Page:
Martin Schulz, the leader of the Social Democratic Party and a former European Parliament president, is seen as the underdog in the race for Germany's top job.
But he has remained upbeat during the campaign ahead of the 24 September vote, insisting his party can close the gap and unseat his centre-left rival, Chancellor Angela Merkel , after 12 years in power.
Here is a look at his career ahead of the German federal parliamentary elections.
Who is he?
Mr Schulz, 61, has spent most of his career - 23 years - in the European Parliament, where he served as president from 2012 until he resigned this year to contest the German election.
His highest elected position in Germany was as mayor of the small western town of Wuerselen.
He was born in western Germany in 1955 as the fifth child of a policeman and housewife, who he described as "simple and very decent people". At school, he had been hoping to become a professional footballer but was struck down by injury.
He fell into depression and heavy drinking but managed to pull himself back together and, rather than going to university, trained as a bookseller. He opened a bookshop before becoming a member of the European Parliament in 1994.
In 2003, he clashed spectacularly with former Italian prime minister Silvio Berlusconi. During a pointed exchange between the two in the European Parliament, Mr Berlusconi suggested Mr Schulz should audition for the role of a "kapo" - a concentration camp guard.
The incident caused widespread outrage for Mr Berlusconi and a diplomatic rift between the pair. In Germany, it also helped make Mr Schulz a household name.
"I felt humiliated," Mr Schulz recalled years later, according to the Financial Times.
The year he became the European Parliament chief, 2012, he collected the Nobel peace prize on behalf of the bloc, along with other EU officials.
What can we expect?
Mr Schulz has spent almost all of his adult life as a member of the Social Democratic Party (SPD). During the campaign he reiterated his calls for free education, more investment such as in nursing care and schools as well as qualification programmes for the unemployed.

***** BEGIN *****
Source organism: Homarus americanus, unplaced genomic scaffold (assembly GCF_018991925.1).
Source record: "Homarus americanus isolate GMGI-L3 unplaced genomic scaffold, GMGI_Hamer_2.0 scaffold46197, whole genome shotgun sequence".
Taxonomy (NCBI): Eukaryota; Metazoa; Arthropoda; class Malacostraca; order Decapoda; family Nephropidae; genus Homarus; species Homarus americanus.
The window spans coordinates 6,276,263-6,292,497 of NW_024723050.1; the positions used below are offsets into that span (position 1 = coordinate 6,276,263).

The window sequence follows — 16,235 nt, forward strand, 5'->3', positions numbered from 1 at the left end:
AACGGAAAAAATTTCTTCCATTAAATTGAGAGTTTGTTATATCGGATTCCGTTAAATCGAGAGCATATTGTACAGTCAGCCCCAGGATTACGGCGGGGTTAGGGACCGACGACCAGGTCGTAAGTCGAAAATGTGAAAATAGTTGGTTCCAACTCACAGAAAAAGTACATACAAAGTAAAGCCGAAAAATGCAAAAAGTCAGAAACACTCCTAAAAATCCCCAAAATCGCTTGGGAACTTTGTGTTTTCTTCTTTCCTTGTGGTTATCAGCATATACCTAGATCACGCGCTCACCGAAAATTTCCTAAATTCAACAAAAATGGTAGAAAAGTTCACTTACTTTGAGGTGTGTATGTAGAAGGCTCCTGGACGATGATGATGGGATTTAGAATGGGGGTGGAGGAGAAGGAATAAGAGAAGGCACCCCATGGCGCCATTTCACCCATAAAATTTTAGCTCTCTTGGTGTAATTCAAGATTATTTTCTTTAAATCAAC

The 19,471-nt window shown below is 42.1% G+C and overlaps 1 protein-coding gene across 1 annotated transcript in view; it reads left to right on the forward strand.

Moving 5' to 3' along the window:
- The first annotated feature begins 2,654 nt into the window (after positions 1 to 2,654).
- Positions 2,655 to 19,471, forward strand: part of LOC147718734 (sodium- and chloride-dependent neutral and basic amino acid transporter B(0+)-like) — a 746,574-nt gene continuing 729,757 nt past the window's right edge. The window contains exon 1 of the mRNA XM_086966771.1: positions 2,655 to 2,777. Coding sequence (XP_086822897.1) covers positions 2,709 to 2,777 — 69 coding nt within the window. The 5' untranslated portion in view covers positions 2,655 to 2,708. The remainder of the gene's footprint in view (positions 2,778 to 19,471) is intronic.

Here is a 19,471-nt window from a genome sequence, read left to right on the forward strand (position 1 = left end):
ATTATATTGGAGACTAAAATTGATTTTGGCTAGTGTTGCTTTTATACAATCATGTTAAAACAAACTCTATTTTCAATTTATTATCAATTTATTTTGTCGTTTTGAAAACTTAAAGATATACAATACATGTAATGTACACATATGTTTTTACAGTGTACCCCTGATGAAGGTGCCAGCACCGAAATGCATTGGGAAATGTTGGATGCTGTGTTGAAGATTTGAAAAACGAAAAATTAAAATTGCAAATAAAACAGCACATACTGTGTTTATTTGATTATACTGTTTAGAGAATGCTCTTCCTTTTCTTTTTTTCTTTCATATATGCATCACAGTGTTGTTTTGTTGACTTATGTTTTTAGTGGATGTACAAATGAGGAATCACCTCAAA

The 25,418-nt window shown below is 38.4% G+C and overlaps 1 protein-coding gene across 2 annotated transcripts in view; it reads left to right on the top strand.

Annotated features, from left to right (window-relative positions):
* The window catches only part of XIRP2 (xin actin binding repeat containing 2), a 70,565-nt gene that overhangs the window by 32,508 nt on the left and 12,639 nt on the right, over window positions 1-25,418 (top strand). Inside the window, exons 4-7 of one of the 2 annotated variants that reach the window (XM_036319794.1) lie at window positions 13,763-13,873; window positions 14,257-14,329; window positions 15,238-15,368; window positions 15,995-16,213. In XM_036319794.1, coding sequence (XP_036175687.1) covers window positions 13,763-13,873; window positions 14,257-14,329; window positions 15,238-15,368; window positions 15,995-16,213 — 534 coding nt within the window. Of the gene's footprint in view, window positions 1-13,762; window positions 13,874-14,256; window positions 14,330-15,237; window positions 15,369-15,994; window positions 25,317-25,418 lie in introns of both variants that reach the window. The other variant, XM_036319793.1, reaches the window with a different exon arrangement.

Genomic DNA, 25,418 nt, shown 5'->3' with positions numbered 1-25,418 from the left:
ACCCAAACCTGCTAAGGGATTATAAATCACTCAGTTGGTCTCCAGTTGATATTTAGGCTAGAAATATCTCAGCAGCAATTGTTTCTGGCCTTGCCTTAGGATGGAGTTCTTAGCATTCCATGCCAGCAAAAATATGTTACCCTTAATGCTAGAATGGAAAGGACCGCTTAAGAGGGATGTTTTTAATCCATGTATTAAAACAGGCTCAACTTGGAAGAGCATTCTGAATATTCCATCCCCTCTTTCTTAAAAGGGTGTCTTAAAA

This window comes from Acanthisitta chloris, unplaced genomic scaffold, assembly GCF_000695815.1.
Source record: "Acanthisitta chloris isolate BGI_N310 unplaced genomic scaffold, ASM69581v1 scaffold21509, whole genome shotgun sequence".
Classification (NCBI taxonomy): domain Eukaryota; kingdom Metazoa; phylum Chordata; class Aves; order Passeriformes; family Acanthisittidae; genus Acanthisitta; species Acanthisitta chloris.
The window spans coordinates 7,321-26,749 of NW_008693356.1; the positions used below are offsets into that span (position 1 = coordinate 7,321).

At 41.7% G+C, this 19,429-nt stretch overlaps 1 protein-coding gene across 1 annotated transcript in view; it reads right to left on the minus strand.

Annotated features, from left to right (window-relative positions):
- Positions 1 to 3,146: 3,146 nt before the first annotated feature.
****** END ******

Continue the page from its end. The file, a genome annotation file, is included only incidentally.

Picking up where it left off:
He vowed to close the "intolerable pay gap" so men and women in both eastern and western Germany get the same amount of pay for doing the same work, and has pledged to get rid of US nuclear weapons stationed in Germany.
He visited Italy to discuss a European-wide approach to the refugee crisis, opposes the idea of a cap on refugees, and has sought for the most part to keep the issue of Mrs Merkel's handling of the refugee influx outside of the campaign.
As European Parliament President, Mr Schulz has been advocating a bigger role for the EU's legislative body, and has been highly critical of Brexit and the British Conservative Party.
"You should not take a whole continent as a hostage for a party's internal struggle," he said last year.
He said the British Government expected a different outcome from the referendum and was not prepared for the result, saying: That shows you should never play with fire."
Who is backing him?
Mr Schulz has consistently trailed in the polls but is hoping his "man of the people" appeal and Ms Merkel's difficulties over her handling of Europe's refugee crisis might give him a chance.
With the economy performing well and unemployment at a record-low, however, Germans may have little appetite for political change.
He has acknowledged his party suffered two "very, very difficult defeats" in recent regional elections, but insisted the national contest could swing his way because many voters are still undecided.
Under Germany's proportional representation system, if the Social Democrats surprisingly emerged as the largest party, they could try to form a coalition with the Greens and a far-leftist Left party, which he has not ruled out.
He could also form a coalition with the Green and the business-friendly Free Democratic Party.
Did you know?
Mr Schulz, who is married and has two children, has been teetotal since 1980. A polyglot (speaker of several languages), he is said to be an avid reader from his days as a bookseller, especially of historical biographies.
He told the FT that he writes a diary every day.